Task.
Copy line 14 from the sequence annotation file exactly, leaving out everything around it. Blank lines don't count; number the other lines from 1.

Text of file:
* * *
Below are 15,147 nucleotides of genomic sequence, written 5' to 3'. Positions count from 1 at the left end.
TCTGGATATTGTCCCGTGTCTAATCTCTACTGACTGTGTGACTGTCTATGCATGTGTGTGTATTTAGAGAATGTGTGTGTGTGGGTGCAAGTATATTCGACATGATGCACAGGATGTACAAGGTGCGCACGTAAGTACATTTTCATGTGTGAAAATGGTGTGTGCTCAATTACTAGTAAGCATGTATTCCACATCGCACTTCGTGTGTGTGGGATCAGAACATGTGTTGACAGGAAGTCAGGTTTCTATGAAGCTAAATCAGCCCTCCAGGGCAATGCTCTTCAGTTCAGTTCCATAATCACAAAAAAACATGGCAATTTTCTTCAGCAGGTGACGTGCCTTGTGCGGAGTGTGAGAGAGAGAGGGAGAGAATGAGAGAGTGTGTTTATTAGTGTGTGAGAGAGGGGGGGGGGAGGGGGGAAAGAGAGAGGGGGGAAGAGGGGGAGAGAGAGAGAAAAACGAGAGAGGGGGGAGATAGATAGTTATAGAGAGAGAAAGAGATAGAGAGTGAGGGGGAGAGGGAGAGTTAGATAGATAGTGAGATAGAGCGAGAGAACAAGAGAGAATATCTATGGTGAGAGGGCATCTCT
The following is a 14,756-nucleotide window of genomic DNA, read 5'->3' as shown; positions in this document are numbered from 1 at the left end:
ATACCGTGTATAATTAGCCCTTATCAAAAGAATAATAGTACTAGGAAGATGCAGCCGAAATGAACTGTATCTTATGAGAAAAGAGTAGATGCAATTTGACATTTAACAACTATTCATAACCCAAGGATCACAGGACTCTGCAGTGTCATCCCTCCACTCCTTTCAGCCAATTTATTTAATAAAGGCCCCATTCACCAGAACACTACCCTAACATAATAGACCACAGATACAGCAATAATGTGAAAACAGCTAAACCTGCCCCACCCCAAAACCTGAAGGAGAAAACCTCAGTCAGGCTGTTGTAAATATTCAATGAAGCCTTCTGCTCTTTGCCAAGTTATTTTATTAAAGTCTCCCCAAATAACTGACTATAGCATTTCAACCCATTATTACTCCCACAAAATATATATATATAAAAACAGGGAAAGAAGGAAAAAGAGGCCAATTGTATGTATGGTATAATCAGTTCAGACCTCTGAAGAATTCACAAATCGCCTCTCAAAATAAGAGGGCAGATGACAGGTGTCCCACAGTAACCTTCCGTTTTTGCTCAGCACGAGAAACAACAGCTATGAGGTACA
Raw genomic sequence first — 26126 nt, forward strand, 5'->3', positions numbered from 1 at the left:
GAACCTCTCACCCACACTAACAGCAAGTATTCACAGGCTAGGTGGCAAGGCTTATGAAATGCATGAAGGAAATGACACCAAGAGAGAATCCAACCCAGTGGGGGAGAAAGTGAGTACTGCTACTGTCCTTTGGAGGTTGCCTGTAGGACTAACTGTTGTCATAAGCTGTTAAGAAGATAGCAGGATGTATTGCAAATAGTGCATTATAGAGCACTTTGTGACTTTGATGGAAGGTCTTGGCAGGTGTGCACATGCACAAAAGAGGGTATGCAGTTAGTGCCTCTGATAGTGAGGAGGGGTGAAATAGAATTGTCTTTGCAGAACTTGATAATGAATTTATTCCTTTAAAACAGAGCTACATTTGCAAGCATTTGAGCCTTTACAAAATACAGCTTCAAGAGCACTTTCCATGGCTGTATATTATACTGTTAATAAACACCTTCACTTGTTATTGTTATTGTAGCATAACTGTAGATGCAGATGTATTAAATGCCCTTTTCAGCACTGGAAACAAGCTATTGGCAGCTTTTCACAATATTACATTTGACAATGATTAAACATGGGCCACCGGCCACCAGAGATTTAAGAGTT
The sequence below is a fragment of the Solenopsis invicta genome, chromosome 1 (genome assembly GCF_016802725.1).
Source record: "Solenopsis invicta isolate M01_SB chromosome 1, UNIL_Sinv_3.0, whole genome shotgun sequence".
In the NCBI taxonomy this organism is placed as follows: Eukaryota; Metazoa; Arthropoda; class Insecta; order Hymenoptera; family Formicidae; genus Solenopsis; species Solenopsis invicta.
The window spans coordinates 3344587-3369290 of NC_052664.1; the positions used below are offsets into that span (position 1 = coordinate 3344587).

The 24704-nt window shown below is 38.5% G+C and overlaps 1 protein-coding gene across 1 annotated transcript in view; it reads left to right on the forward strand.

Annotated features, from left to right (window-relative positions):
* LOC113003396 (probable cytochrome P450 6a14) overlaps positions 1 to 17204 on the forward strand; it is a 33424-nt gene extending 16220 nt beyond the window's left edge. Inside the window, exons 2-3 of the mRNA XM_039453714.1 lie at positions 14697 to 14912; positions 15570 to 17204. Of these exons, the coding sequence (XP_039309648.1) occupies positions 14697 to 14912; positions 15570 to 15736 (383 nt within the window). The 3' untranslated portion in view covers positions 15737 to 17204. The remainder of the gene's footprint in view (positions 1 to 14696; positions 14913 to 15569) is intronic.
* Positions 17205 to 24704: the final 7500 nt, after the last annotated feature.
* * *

* Positions 17205 to 24704: the final 7500 nt, after the last annotated feature.